Cordillera Riesco, Grupo la Paz
Chile, Southern Patagonia
After a chance encounter with Don Guillermo, a generous local fisherman, Jose Navarro, Nicolás “Nico” Secul (both from Chile), and I sailed west from Puerto Natales into the Canal Santa María on October 28, 2021. After a six-hour boat ride, we made base camp on the east shore of Península Roca in a lush forest surrounded by swamp. Our objective was Grupo La Paz (51°58'59"S, 73°12'18"W; a.k.a. Los Dientes del Diablo), a mystical looking group of three rock towers situated in the southern Cordillera Riesco. The towers are seldom seen, and we had only a few photographs for reference.
After a storm broke on day two, we walked northwest for approximately 4km in deep clouds and camped below the northeast face of the east tower, Aguja Este. On day three, we began our climb by traversing up and left along a glacial ramp on the northeast face. At the upper rock portion, we climbed rock and mixed terrain up a left-trending weakness to reach the east shoulder and then followed a snow ramp to the summit.
Descending west from the summit, we decided to bivy on a small ledge above the col between the east and central towers. The next morning we rappelled to the col, and from there climbed the right side of the east ridge of the central tower, making the summit by early afternoon. We later learned this was the first ascent of Aguja Central. We descended by rappelling and downclimbing along the north ridge.
We named our enchainment El Poder del Ahora (700m, 6b M4) after a book that Nico was reading in base camp. The route feels like a traverse, but with significant vertical gain and moderately technical terrain.
I remained drawn to this group of towers and hoped to complete a full traverse. So, on February 20, 2022, Antar Machado, Hernán Rodríguez, and I left Puerto Natales with captain Hector “Chino” Diaz and disembarked on the shore of Fiordo de las Montañas on the west side of the Cordillera Riesco. That evening, we made a high camp below the west ridge of Aguja Oeste, ready to start a complete west-to-east traverse of Grupo la Paz’s four summits at sunrise.
We first tackled the westernmost subtower (150m, 5.7), reaching it by 7:30 a.m. We thought of calling it Aguja Yeque (meaning “small” in Kaweskar). We then rappelled to the col between it and Aguja Oeste and continued up a white pillar (300m, 5.10), generally following the upper part of the Quesada-San Vicente route (2000). We reached the summit by early afternoon, blown away by the beauty of the Cordillera Sarmiento to the west.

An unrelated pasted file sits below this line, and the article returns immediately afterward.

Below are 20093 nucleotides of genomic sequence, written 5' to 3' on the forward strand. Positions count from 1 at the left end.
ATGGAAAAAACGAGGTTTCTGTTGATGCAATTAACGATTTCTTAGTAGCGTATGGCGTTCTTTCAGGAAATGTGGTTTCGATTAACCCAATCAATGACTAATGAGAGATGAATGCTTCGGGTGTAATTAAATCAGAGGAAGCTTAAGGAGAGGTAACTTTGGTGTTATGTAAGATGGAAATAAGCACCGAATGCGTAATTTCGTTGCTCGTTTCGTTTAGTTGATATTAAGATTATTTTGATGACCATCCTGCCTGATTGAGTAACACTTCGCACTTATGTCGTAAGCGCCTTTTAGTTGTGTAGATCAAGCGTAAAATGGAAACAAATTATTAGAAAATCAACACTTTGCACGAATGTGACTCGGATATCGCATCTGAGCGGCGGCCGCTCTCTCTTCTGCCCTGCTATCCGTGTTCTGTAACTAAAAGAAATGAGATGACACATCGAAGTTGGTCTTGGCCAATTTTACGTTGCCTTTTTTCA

We descended east toward the col between Aguja Oeste and Central with five rappels down the Chouinard-Donini route (1988), then two traversing pitches and one rappel on quite bad rock to finally reach the base of Aguja Central. A dry summer yielded little available water; however, we managed to find a trickle and spent two hours hacking a ledge into the steep moraine for our tight two-man tent. At nightfall, clouds began to form unexpectedly on the summits of La Dama Blanca and Cerro Trono to the west.
A restless night made for an even gloomier morning, as we awoke to thick clouds, intermittent rain, and tent-shaking wind. We decided to wait patiently and begin climbing the two remaining towers at midnight. The wall remained totally soaked, but the weather report was promising, and so we ventured up the first pitches of wet, abrasive rock, immersed in the 5m bubble of our headlamps. The improbable-looking third pitch was a smooth, wet slab, with no gear and little holds, guarding the entrance to another crack system (5.11-). One more steep pitch, scrambling, and a long traverse with two steep sections brought us to the top of Aguja Central at first light.
We made three rappels to the col below Aguja Este. From there, two high-quality pitches (5.10+) got us to its summit. For a moment, we basked in the beauty of this place: turquoise lakes, rumbling glaciers, and shimmering fjords. To complete our line, we descended the steep east face, making eight rappels. With our gear dwindling, we make it to the valley floor, exhausted, hungry, sunburnt, and euphoric. Still, we hoped to make it to Canal Santa María on the east side of Cordillera Riesco before nightfall. Some trail running ensued, our legs on autopilot. Our captain Chino, faithful as ever, rendezvoused with us on a small, pristine peninsula at sunset, and we cruised back to Puerto Natales.
We called our traverse Ayayema Wesqar (1,000m, 5.11-), which means something to the effect of “spirit of the mountains” in the language of the Kaweskar, who still inhabit corners of this Patagonian archipelago in total harmony.
— Sebastian Pelletti, Australia
Historical Notes on Grupo la Paz: These mountains are in the Cordillera Riesco, on Península Roca, which is formed by Fiordo de las Montañas to the west and Canal Santa María to the east. The Cordillera de Sarmiento lies just west across the Fiordo de las Montañas.
Aguja Oeste (1,190m) is the highest in Grupo La Paz. The tower was first climbed in 1988 by Yvon Chouinard and Jim Donini. They approached from the south to reach the large col between Aguja Oeste and Aguja Central and then climbed seven pitches to 6a (AAJ 1988). Rafael Quesada and Iñaki San Vicente made the second ascent of Aguja Oeste in 2000 (not Aguja Este, as stated in AAJ 2000). They began on a north-facing snow ramp, climbing a narrow couloir to reach the col on the west spur. From there, they climbed three pitches of rock and mixed terrain (5+) to the summit.
Aguja Este was first climbed by Carsten von Birckhahn and Andrew McAuley in 1998. Their 14-pitch route, Cuando Cambia la Luna, climbs the east face with difficulties to 6a (AAJ 1998). In 2020, Erwan Le Lann, Marko Prezelj, and Gerald Veniard made the second ascent of Aguja Este via a new route (450m, 6a) on the east face, parallel and to the right of Cuando Cambia la Luna.
— Erik Rieger, with information from Rolando Garibotti and the AAJ.